Instructional design involves significant pre-planning, analysis, and revision. However, once the product is complete, designers rarely have the opportunity to evaluate how the design impacted the learners. Currently, design evaluations are not standardized throughout the industry; institutions establish their own protocols for evaluation. The post-production evaluation stage may be the least used but most important stage of development. Recent research indicates industry standards for instructional design are emerging. While learner experiences and industry standards should be considered to improve and strengthen design, solely relying on these tools may overlook a valid piece of evaluation—the learner outcomes. This is the piece of the equation that is often quite informative in design, but requires post-learning analysis. Being deliberate about incorporating this step is an easy addition to most instructional repertoires, and one that can deliver valuable insight into what is already working and where there are opportunities for improving learning.
Start with goals
Popular instructional design models include identifying goals or desired outcomes from the learning experience. Purpose should be the driver for every development. Bloom’s Taxonomy provides a framework for creating clear, learner-centered objectives for the learning experience. Starting with goals allows for the course to be built in an intentional and logical sequence that scaffolds learning. With the goals in mind the rest of the development shall follow.
Identify the gaps
Instructional design models incorporate evaluation in an iterative process occurring throughout a development. Although design models provide a framework of development stages which include evaluation, effective evaluation methods for design is not defined. This is where Bloom’s Taxonomy lends itself to the evaluation phase of development. This methodology aims to compare the learning outcome intended in the design with the learning artifact produced by the learner. Looking at the two side by side can help to identify gaps in the design and opportunities to target specific course elements for redevelopment. IDs can engage in this gap analysis by creating a simple, yet powerful Likert scale.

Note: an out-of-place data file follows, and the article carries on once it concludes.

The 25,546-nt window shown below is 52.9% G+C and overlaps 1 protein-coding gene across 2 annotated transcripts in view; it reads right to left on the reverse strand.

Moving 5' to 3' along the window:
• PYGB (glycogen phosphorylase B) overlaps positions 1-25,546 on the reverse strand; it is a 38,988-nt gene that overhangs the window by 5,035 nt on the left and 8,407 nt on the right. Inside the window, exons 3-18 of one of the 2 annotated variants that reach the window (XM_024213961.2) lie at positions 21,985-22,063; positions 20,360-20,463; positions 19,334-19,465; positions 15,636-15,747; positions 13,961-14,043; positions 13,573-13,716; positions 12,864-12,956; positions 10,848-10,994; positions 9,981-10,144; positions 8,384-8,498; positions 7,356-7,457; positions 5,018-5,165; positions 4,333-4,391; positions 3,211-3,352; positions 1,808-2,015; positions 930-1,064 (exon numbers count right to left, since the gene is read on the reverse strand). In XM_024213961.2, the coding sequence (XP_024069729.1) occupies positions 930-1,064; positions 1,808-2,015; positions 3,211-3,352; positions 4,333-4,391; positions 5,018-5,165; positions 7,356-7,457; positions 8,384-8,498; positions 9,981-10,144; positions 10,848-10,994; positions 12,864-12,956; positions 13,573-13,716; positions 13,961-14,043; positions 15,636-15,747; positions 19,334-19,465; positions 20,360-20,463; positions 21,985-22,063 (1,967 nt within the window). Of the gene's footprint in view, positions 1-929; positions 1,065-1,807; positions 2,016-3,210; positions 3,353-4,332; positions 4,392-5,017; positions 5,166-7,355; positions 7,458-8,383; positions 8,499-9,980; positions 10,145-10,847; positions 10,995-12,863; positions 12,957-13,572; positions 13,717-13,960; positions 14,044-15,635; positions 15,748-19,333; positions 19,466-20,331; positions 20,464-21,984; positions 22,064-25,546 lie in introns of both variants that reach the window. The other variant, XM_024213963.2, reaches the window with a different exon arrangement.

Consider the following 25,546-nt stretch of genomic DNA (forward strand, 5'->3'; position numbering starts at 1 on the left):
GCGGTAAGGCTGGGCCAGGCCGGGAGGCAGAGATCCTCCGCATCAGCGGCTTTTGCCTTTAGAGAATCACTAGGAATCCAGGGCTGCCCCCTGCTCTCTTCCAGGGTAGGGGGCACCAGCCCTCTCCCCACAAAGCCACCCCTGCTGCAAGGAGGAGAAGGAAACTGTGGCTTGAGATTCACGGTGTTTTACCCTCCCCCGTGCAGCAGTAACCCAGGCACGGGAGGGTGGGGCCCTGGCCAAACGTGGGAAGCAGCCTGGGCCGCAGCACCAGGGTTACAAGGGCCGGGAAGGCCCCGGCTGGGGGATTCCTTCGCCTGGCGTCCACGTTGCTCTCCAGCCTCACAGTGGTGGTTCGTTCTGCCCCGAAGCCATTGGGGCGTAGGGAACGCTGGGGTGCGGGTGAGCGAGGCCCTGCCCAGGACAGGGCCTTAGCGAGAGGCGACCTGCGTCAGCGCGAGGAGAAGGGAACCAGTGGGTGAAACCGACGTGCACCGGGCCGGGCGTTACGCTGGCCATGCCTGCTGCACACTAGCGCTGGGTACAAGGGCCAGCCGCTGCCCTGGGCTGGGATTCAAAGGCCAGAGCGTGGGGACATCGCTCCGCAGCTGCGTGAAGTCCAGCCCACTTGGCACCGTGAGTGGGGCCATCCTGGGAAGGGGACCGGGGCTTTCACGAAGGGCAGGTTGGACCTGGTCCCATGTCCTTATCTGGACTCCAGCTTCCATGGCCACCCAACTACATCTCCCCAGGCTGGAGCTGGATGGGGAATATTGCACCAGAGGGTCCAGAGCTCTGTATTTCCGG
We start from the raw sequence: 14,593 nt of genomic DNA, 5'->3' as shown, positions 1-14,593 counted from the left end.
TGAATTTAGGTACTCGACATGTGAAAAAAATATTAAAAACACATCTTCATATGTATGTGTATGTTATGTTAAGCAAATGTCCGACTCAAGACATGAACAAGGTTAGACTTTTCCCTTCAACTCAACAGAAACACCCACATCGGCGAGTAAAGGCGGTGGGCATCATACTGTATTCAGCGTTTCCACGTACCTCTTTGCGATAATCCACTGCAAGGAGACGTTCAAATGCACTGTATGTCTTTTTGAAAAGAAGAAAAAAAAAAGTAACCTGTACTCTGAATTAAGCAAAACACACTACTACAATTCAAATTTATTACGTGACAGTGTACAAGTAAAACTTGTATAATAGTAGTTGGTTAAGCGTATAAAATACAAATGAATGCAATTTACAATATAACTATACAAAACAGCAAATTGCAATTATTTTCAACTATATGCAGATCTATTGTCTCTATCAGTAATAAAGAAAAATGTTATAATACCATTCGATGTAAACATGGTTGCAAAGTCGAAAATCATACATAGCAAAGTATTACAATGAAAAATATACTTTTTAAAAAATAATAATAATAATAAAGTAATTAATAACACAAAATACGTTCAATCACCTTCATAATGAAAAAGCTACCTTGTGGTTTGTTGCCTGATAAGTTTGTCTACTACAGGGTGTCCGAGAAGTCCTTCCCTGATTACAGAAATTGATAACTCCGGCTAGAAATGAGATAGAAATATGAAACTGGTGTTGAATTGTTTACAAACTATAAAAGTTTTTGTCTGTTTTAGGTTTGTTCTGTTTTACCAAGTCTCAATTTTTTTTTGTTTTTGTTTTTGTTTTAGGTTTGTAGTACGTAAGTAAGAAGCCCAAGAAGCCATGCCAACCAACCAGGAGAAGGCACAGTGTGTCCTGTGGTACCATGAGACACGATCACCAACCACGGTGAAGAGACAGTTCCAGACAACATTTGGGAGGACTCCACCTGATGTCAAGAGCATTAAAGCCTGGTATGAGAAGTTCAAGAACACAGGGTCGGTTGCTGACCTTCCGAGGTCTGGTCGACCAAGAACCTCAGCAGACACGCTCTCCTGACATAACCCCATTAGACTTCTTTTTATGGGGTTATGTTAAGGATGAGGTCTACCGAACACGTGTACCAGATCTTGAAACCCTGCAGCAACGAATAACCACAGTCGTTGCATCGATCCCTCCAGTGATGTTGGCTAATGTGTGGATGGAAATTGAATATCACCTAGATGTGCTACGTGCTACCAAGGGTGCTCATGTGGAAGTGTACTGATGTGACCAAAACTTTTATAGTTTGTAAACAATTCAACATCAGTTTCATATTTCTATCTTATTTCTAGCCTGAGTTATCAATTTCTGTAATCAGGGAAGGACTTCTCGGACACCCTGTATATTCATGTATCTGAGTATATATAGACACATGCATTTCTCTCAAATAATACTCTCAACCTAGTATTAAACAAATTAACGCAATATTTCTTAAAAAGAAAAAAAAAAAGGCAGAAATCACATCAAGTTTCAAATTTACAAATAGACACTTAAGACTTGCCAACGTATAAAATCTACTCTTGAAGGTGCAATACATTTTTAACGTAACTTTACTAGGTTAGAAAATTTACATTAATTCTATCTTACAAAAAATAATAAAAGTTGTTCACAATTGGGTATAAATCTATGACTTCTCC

[Editor's note: A learning artifact is tangible evidence of learner outcomes—what someone learned or experienced—coursework, tests and quizzes, projects, presentations given, performance of real or simulated tasks, media produced, etc.]
The first step is to identify the level of thinking required by the learning task using Bloom’s Taxonomy. While this may seem to be an easy step, there are often differences of opinion that emerge when levels of thinking are assessed. For this reason, calibration is a key step in the process. If you invest time in calibration at the outset of the process, you will save time at the end of the process. Calibration can be accomplished by reviewing Bloom’s levels of thinking, examining tasks, assessing levels of cognition, and having follow-up conversations about why you selected the levels you did. Once your team has calibrated, you can move on to identifying the level of thinking required by the learning task(s), and begin your analysis. Designers should first analyze the level of cognition present in the artifacts the learners have submitted for the task. This is ideally done as an individual assessment; then the group comes together to discuss their results. By using this method, all designers’ opinions of the activity are heard and any discrepancies can be talked through by the group. Once the group reaches consensus, the level of thinking displayed by the learners should be tallied, recorded, and compared to the level of thinking intended in the course design.
Close the feedback loop
Once data is gathered, it should be analyzed. In this step, designers look at the comparative data. Are the learners displaying mastery of the content at the level of thinking that was intended? If they are, what elements of the design may have impacted this success? Although every designer wants his or her course to produce the intended outcomes, there is often more to learn from instances where the desired outcomes were not achieved by the learners. If the learners are not displaying the level of thinking, what could be added or removed in order to facilitate success? How do these instances of design compare with successful instances?
After data analysis is completed, it is time for making an impact. Information can be aggregated and shared with other IDs, research questions can be formulated, and changes can be made to courses or learning assets. Regardless of what action is taken, the biggest impact this practice will have on your team is instilling the process of continuous improvement, which will not only inform the thinking of everyone who participates, but also empower you with the knowledge and self-efficacy that comes from evaluating your end product, closing your gaps, and capitalizing on your strengths.